Despite militant threats, normalcy returning to Kashmir

Despite militant threats, normalcy returning to Kashmir

An aerial view of Kashmir (PTI Photo)

Despite militants and stone-pelters threatening residents to observe a complete shutdown in protest of the Centre’s decision to abrogate Article 370, Kashmir is gradually returning to normalcy as most of the government offices have started functioning normally.

The posters of militant outfits which started appearing from early September across Kashmir have been asking people to stay inside. In the posters, the militants have threatened those who keep their shops or businesses open and employees who attend their duties with dire consequences. 

Petrol pump owners were asked to close their outlets and were threatened with blasts if they violated the order. They have also warned apple traders in various fruit mandis (markets) in Kashmir not to open their shops, threatening them with dire consequences, if they refused. Similar threats have been issued to educational institutions - schools, colleges, universities, asking them not to open. 

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In Sopore area of north Kashmir, unidentified stone-pelters burnt down a vehicle on September 16 evening. Windowpanes of hundreds of vehicles have been broken across Kashmir for violating the militant diktats, though no party or organization has called for a shutdown.

However, despite threats, the movement of private vehicles is increasing with each passing day. The attendance in government offices is improving while in courts the normal work has also resumed. While shopkeepers in civil lines Srinagar are operating normally, in the old city and other areas, shops remain open during mornings and evenings. 

It is only educational institutions which have been affected as parents are wary to send their children schools, colleges and universities. However, the school and college managements, have provided the students with assignments to be completed at home. Most of the students have also submitted their forms for board exams which are likely to be held in October.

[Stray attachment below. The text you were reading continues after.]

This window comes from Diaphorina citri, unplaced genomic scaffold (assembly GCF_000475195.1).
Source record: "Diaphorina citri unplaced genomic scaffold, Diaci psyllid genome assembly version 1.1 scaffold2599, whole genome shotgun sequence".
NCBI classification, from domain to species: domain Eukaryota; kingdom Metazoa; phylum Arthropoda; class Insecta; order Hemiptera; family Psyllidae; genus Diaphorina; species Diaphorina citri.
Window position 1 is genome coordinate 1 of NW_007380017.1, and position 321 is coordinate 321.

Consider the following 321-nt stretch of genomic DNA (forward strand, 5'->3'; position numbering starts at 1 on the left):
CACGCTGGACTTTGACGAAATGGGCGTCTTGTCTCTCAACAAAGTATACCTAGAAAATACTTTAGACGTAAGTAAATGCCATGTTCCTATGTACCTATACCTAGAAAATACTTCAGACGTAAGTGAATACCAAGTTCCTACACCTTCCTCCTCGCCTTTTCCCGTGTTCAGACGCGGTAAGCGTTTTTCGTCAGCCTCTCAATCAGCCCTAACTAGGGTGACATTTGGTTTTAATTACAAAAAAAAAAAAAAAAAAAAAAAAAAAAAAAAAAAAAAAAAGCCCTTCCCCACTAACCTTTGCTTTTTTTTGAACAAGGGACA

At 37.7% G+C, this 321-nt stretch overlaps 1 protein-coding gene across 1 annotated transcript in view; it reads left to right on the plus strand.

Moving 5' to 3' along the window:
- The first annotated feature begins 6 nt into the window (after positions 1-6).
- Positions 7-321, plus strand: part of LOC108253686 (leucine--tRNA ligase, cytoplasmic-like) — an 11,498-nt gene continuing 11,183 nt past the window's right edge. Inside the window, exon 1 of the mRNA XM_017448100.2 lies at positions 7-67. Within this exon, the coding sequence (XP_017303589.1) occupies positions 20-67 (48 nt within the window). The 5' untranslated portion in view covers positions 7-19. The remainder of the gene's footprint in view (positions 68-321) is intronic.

Similarly, the admission process for pre-primary classes in most of the prestigious schools in Srinagar is going on these days, with children and their parent’s appearing for interviews.

The restrictions imposed by the authorities on August 5 - after the Centre abrogated the Article 370 and 35A, which used to provide special status to the residents of Jammu and Kashmir, including separate flag and constitution - have been lifted. However, security forces personnel, including police and paramilitary CRPF men wearing riot gears remain deployed in large numbers across the Valley to maintain peace.

However, internet and mobile phone services continue to remain snapped as authorities fear these may be used by separatists to mobilize people and militants to communicate with their handlers across the border. Landline phones across Kashmir have been restored.

“Social media is being used by Pakistan to radicalize young minds in the Valley, which remains a big challenge for us,” a senior police officer said while hinting that internet services may not be restored anytime soon.

“Unnerved by the absence of a violent public backlash against the abrogation of Article 370, militants are resorting to civilian killings and threats to instil fear among the people so that the return of normalcy is prevented in the valley,” he said.


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